A Russian spy ring brought down in the U.S. government about 4 years ago revealed startling information regarding the modus operandi of its spies. One of the discoveries made during the investigation: spies were training their children to replace them when they grew up.
It isn't clear if these rumors are true, so far the suspects have denied all accusations. Regardless, most of these "spy kids" have been deported back to Russia.
The kids were allegedly trained in plain sight. They were sent to the most elite schools in the U.S., and encouraged to learn multiple languages. In fact, most of the kids at the time of their parents' arrests were proficient in several foreign languages, including English. Eventually they would apply for government jobs in the U.S., as their background would be spotless compared to that of their parents.
The kids had an especially tough time when the spy ring was busted. A majority of them were suffering from identity crises as every one of them was raised under a false name and identity. It is safe to assume none of them became the Russian equivalent of Jason Bourne.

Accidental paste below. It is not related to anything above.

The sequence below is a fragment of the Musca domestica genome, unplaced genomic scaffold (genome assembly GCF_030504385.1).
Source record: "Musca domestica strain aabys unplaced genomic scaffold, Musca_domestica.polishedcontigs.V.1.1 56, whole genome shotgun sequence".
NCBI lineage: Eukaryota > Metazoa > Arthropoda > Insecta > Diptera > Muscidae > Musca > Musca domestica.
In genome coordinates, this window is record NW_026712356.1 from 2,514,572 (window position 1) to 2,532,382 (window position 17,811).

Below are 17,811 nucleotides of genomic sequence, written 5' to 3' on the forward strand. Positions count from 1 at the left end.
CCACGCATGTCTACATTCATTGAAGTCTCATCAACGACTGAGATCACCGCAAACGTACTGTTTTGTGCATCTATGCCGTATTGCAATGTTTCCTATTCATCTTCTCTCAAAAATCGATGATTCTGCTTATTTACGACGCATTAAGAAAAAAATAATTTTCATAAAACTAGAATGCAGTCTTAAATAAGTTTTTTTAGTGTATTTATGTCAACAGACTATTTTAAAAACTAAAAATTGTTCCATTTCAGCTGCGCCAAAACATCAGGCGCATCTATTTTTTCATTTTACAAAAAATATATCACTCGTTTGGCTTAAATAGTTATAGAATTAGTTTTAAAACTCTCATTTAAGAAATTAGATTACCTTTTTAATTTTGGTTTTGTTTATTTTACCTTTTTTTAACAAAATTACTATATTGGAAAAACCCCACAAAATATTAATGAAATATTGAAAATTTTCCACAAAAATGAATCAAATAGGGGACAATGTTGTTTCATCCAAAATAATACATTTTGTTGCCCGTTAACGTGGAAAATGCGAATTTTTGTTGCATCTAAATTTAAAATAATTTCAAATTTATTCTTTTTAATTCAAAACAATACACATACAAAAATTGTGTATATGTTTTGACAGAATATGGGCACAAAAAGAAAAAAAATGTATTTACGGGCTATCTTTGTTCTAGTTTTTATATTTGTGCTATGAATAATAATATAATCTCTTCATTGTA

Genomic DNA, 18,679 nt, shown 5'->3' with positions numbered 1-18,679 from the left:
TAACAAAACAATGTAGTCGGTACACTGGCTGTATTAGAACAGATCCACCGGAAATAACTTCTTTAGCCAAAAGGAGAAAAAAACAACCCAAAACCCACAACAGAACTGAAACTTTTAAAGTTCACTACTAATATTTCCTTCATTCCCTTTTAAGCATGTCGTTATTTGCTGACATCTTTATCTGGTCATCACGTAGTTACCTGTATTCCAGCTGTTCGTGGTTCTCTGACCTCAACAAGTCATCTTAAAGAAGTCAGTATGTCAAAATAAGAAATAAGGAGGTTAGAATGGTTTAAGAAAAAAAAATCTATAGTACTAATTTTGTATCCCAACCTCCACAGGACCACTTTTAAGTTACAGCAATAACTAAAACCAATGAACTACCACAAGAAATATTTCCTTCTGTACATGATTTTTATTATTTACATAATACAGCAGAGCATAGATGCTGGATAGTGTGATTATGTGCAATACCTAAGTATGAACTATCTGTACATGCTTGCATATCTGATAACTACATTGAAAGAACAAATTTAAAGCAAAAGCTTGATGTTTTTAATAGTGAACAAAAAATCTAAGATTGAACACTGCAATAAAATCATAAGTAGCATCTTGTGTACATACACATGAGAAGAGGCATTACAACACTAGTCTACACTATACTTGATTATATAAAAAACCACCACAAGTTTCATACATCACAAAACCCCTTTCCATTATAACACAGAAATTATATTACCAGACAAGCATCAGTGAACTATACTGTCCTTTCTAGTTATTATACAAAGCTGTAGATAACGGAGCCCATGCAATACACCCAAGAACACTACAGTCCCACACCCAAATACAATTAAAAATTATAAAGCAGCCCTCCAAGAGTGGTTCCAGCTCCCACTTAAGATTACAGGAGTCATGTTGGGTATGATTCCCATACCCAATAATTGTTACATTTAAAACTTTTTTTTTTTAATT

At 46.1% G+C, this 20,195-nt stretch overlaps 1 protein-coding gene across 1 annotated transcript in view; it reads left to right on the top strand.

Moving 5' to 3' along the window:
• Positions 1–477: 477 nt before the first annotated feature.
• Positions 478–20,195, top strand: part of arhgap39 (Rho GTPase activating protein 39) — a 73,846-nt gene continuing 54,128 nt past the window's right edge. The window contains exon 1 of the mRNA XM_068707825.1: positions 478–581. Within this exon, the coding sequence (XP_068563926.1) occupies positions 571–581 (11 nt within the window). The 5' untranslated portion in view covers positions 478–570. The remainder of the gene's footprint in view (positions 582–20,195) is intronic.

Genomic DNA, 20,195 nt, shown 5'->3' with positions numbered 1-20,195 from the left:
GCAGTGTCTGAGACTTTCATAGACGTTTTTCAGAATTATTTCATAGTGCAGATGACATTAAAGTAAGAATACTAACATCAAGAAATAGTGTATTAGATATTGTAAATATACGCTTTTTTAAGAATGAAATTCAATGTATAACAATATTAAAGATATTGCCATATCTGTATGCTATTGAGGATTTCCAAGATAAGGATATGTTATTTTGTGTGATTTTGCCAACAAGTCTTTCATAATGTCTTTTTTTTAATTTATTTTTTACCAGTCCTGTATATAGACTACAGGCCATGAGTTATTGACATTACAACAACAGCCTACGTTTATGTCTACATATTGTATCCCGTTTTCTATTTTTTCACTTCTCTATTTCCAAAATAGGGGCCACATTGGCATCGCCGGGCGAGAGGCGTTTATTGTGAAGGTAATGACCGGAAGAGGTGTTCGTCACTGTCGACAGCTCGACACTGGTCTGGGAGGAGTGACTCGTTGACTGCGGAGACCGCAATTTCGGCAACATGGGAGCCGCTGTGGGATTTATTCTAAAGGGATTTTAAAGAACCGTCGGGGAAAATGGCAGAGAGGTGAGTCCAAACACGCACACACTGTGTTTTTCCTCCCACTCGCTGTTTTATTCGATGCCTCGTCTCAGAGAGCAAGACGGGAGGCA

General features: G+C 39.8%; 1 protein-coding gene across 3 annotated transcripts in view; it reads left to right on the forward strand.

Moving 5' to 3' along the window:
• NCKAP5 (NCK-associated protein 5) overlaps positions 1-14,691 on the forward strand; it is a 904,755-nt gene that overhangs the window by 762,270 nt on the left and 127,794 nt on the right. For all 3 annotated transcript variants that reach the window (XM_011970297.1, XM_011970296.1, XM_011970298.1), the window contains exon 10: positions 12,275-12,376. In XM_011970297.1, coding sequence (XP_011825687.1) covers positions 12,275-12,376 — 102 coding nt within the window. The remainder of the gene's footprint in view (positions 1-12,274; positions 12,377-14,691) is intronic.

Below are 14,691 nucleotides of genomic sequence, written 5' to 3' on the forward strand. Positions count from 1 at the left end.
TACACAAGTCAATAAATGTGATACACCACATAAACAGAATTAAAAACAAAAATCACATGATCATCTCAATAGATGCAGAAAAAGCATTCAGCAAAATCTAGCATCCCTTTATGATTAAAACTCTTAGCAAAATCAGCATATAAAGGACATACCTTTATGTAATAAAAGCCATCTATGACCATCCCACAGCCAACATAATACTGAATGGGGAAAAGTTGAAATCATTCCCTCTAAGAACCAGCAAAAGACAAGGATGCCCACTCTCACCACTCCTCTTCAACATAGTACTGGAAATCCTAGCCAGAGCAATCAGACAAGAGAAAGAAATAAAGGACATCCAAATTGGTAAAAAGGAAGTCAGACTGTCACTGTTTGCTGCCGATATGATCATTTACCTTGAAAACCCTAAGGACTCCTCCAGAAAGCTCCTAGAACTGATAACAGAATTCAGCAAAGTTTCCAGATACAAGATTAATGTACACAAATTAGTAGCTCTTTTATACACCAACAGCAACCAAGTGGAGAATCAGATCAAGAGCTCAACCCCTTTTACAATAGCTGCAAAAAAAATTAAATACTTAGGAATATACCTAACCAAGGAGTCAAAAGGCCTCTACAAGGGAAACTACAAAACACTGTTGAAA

4The young Ghanaian women who are slaves to fetish priests
The Ewe people of West Africa (prominently Ghana) have some very unusual religious practices. According to Trokosi tradition, a virgin girl is sentenced to a life of imprisonment, sexual servitude, hard labour and never ending child bearing while serving the village (fetish) priest at the behest of the gods.
Many of these young girls are often given away to temples as repentance for crimes ranging from the trivial (i.e., the theft of a goat) to the heinous (murder). Girls are even sacrificed for crimes a long dead relative “may have” committed.
Some of the girls are fifth or sixth generation slaves. In many cases, neither the families of these slaves nor the priests at the shrines remember the nature of the crimes for which they are repenting.
While the government has been trying to abolish this custom, fetish priests are considered to be highly influential in the spiritual world. As a result, Ewe women suffer in silence, while an estimated 10,000 young women remain in indentured servitude to the priests. Much of the world remains oblivious to this practice and many Ghanians consider the Trokosi tradition to be an important part of their culture.
5The children who serve in armies across the globe
Battle is considered to be the ultimate competition. It brings out the best and worst in people. War brings people closer, forges bonds of brotherhood and friendships that last a lifetime, but war also brings about exploitation, destruction and leaves scars that last for generations.
War has a way of taking everything away from the most vulnerable, especially the women and children. Throughout history, there are several examples of children being involved in armed conflicts as spies, lookouts or in supporting roles to the combatants.